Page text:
Three publishing sales and marketing directors, and two indie bookstore insiders, dispelled assumptions about university presses at the U.S. Book Show.
Five panelists opened with what University of Texas Press sales and marketing manager Gianna LaMorte called a round of "myth-busting." Levi Stahl, marketing director at the University of Chicago Press, ventured to say that "functionally, a good university press is like a trade house in terms of how you interact with the components of your list." Hardcover prices can be steep, but general titles are in line with the trade market, and most are available through wholesalers.
"We've come a long way," agreed LaMorte. "We've heard booksellers saying, 'Your books are out of reach.' We've heard you. We've made a lot of adjustments."
Columbia University Press consortium sales manager Catherine Hobbs thinks so too. "When you're working with our publishers directly, we are competitive," Hobbs said. "Our discounts are competitive with major houses. Our books are as easy to return as everybody else's."
Seminary Co-op Bookstore director of strategy and development Clancey D'Isa, and Source Booksellers co-owner Alyson Turner, weighed in. Chicago's Seminary Co-op, established in 1961, stocks an academic inventory. Detroit's Source, founded in 2002, focuses on nonfiction. Both have longstanding UP partnerships that counteract old-fashioned understandings.
Turner recalled a book club seeking a prohibitively expensive Yale UP hardcover. She reached out to Yale, which sent 20 copies of the paperback edition. LaMorte chimed in that for classroom use, "we've rushed a book to paperback." It never hurts to ask.
"Authors from university presses do events [too]," continued Turner, who invited author Charles Bell to Detroit, his hometown, to talk about Suspended: Punishment, Violence, and the Failure of School Safety (Johns Hopkins). At the Seminary Co-op, D'Isa coordinates "out-of-the-box" events, like celebrating books from UT Press's music catalog at Chicago venues.
"The world of university press books is incredibly diverse," D'Isa emphasized, with readers from all walks of life. "As someone who publishes these books, I have to check myself and not forget how smart and curious people are," LaMorte agreed. She once assumed a buyer at a southwestern bookstore wouldn't look twice at a $30 paperback. "I sheepishly said, 'I think this one's probably a skip.' And it was about the border. The buyer said, 'We have some pretty smart people here.' " Similarly, indies "sold several thousand copies" of UT-Austin professor Omise'eke Tinsley's Beyoncé in Formation. Buyers will scoop up niche and regional titles, LaMorte insisted.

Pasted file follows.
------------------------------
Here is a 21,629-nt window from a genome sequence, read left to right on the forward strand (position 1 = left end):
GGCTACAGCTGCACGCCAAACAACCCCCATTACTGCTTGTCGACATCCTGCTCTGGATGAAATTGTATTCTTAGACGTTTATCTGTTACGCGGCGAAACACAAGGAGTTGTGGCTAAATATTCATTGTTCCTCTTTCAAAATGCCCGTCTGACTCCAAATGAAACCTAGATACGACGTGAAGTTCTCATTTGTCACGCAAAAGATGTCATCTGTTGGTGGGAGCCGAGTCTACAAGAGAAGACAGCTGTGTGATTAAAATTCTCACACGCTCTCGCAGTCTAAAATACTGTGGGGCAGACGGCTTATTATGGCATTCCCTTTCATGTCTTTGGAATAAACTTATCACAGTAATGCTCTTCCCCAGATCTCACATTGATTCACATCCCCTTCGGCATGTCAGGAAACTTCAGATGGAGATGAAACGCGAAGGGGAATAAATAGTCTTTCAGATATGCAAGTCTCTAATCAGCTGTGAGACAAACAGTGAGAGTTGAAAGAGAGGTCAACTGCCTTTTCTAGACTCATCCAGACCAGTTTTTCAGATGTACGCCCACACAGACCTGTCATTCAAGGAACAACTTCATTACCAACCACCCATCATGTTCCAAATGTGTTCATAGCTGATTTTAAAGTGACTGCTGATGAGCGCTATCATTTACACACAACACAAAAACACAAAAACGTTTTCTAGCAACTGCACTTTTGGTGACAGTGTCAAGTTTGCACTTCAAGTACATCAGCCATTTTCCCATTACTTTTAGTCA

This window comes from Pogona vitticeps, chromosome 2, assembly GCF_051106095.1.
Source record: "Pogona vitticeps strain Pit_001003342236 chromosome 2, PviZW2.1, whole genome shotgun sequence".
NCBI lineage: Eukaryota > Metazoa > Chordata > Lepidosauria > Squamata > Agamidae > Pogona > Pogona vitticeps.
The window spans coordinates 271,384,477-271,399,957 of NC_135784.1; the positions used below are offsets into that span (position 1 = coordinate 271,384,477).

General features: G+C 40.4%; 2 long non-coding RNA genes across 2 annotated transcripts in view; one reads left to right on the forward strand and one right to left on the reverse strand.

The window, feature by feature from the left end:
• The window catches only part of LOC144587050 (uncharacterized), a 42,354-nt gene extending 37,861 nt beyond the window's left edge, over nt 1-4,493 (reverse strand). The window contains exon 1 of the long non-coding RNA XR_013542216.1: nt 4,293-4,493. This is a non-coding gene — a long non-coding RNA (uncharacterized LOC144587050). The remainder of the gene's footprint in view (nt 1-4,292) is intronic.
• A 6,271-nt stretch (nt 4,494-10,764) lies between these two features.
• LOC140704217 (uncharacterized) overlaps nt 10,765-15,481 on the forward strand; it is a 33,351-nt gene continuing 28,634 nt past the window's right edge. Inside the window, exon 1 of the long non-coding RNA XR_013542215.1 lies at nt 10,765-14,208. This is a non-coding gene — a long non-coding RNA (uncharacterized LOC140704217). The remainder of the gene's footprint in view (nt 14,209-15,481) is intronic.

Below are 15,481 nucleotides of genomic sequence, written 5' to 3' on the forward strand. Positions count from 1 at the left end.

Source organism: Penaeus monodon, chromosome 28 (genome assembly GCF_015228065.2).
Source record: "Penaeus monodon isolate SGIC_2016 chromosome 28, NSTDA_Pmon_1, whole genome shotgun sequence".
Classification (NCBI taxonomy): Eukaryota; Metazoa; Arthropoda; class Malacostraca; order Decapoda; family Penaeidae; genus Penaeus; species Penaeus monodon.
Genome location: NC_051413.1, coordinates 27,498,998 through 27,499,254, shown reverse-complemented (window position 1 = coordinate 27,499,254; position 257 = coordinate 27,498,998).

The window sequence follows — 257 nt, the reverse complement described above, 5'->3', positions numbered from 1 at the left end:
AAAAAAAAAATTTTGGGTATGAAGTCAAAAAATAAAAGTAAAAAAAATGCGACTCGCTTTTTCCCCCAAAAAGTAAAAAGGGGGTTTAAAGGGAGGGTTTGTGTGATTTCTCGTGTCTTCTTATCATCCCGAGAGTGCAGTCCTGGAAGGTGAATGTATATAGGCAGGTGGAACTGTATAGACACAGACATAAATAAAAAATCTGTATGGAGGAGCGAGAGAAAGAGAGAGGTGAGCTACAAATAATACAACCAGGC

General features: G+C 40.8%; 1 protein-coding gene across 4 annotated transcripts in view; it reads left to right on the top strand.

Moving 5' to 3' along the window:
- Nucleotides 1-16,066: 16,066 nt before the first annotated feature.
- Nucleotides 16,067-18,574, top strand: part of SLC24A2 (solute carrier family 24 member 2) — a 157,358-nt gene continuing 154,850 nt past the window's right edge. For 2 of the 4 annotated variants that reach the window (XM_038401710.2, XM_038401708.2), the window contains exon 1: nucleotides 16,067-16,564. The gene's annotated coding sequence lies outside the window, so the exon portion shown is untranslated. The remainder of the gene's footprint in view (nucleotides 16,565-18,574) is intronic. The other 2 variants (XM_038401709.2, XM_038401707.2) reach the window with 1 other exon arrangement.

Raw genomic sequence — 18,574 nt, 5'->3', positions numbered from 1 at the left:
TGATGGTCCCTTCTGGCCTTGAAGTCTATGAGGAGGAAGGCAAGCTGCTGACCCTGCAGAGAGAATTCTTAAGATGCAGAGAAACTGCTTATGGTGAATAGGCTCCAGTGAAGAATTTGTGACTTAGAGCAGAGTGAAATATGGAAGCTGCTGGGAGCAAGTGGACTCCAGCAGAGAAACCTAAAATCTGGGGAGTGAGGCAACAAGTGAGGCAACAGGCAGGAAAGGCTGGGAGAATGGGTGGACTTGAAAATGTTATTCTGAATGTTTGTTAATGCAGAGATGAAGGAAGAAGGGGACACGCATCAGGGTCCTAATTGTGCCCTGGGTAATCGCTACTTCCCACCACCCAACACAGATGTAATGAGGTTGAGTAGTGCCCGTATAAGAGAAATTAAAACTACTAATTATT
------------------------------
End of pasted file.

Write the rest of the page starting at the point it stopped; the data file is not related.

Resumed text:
Hobbs echoed LaMorte's insights. "We don't expect our books to do well in every store," she said, yet "our books add depth. There's a serendipity that our books bring to the browsing experience." Hobbs finds that e-book shoppers search keywords to find exactly what they want, while impulse shoppers stay open to chance. Anecdotally, added Stahl, UP "frontlist struggled during Covid. Backlist did all right. I attribute that to the fact people were not in stores seeing what was new."
Alerting bookstores to those showcase titles comes at a price, of course. ARCs are costly, LaMorte acknowledged, and she ships them far and wide. Hobbs described arriving at a tradeshow, "tote bags loaded down with ARCs. We have switched to doing more digital galleys," she said. At Seminary Co-op, D'Isa likes seeing UPs "in the same channels as trade books." If a book is on Edelweiss, staffers go there before requesting an ARC (or disposing of one they don't want).
Efficiency gets another boost when UPs time their titles to the industry, panelists concurred. When scheduling release dates, UPs "need to go for Tuesday," said Turner. LaMorte followed up: "99% of us try to [position] our pub dates so those books can be aligned, so folks can get free shipping," she said.
The panel wrapped up with a lightning round of titles that debunk the persistent myth of academic stodginess. Turner featured Stefanie Dunning's Black to Nature (Mississippi), while Clancey saluted Jhumpa Lahiri's essay collection Translating Myself and Others (Princeton) and plugged her colleague Jeff Deutsch's In Praise of Good Bookstores (Princeton).
Stahl held up the University of Chicago Press's forthcoming Pow! Right in the Eye!, the newly translated memoir of Parisian art dealer Berthe Weill (June 22), and former Bookslut blogger Jessa Crispin's My Three Dads, "a tragic and scary story about a beloved teacher at her high school."
Hobbs reminded everyone of Adrian Miller's 2021 barbecue book Black Smoke (UNC), nominated for a 2022 James Beard Award, and Treva Lindsey's America, Goddam (California). For LaMorte, Francesca Royster's forthcoming Black Country Music is "probably the most important book we've done in several years on music."
The panel concluded with a collegial invitation, and a bit of a dig at the mainstream. "Our world is a small world when it comes to sales representation, so I can help put you in touch with Levi's reps," Hobbs offered. LaMorte then reflected that "university presses have just the right amount of competitiveness. We are more colleagues than anything else. Now, when it comes to trade publishers, no. It's bloodthirst."
Maybe mythbusting goes both ways.